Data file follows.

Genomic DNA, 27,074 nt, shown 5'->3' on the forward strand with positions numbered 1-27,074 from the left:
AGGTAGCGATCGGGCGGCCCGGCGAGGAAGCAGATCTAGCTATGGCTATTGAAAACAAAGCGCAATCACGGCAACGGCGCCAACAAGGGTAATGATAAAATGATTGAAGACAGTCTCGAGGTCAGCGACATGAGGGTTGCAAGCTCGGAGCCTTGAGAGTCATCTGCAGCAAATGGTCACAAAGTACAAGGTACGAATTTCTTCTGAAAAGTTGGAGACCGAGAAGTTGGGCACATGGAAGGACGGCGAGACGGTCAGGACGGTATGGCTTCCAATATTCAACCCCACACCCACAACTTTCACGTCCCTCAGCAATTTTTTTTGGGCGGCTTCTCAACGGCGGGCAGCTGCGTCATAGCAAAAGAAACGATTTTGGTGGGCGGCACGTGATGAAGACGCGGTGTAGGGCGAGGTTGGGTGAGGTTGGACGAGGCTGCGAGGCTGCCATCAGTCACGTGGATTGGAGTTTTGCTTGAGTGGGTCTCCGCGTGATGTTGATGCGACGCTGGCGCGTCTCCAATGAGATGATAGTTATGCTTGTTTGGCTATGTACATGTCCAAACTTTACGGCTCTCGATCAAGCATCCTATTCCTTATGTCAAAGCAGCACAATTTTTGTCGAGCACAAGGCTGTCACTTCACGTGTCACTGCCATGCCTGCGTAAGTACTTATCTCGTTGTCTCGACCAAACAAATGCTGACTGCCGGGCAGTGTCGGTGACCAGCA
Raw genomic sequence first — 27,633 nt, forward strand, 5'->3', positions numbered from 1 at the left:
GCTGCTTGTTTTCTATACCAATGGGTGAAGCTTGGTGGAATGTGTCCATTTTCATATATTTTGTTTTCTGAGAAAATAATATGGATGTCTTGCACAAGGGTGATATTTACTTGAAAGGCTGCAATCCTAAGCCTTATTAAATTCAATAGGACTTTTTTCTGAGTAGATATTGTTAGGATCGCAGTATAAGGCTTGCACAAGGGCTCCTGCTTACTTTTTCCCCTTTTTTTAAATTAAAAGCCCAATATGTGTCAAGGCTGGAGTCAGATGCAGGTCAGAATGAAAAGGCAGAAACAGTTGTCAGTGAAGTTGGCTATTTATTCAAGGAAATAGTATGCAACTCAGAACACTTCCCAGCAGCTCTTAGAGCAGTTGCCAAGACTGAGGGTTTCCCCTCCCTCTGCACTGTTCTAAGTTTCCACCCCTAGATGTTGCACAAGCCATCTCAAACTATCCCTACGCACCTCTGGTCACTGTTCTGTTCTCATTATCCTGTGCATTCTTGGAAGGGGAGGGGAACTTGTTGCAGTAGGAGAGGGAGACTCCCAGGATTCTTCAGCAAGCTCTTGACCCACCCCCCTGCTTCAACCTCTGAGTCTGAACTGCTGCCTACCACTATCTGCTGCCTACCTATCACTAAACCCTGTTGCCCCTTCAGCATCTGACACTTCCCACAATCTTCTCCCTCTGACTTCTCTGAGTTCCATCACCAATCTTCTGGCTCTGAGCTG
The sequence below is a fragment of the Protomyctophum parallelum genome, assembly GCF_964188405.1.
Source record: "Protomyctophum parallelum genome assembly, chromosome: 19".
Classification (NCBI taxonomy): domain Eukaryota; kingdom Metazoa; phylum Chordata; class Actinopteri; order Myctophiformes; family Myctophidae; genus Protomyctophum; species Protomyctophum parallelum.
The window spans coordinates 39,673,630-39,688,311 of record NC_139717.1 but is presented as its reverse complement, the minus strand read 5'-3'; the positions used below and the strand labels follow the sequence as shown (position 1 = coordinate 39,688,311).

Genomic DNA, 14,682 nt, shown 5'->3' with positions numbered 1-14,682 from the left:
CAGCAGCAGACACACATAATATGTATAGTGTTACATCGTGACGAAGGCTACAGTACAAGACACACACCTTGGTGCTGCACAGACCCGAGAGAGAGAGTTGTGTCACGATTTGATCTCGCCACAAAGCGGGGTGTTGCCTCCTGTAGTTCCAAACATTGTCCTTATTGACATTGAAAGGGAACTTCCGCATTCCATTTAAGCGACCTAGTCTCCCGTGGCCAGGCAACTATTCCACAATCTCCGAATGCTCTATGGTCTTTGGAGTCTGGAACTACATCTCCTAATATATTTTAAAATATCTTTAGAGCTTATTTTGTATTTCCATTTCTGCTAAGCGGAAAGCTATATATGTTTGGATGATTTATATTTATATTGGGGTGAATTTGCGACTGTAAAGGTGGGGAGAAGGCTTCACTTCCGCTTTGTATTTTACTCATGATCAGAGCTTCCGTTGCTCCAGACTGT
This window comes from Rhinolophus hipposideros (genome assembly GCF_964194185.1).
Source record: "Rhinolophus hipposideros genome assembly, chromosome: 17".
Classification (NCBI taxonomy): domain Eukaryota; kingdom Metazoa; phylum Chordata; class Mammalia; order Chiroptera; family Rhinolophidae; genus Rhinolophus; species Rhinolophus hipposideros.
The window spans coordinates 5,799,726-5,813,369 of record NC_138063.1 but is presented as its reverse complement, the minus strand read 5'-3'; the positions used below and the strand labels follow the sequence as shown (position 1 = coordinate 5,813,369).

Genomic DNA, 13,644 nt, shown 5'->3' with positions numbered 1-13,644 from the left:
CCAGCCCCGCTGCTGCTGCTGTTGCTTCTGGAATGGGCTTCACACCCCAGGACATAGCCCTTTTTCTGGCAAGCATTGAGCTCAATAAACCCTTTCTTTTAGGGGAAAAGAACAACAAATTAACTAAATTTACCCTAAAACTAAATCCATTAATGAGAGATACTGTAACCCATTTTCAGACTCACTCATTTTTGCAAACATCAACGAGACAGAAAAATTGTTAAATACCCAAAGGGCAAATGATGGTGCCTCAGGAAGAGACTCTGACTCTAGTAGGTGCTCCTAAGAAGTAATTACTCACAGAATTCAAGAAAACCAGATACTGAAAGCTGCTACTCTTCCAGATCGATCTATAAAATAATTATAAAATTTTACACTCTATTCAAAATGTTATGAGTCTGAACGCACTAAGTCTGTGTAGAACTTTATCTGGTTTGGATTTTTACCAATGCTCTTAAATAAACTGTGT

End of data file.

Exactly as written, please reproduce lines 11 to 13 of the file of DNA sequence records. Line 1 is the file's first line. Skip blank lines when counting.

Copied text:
This window comes from Rhinolophus hipposideros (genome assembly GCF_964194185.1).
Source record: "Rhinolophus hipposideros genome assembly, chromosome: 17".
Classification (NCBI taxonomy): domain Eukaryota; kingdom Metazoa; phylum Chordata; class Mammalia; order Chiroptera; family Rhinolophidae; genus Rhinolophus; species Rhinolophus hipposideros.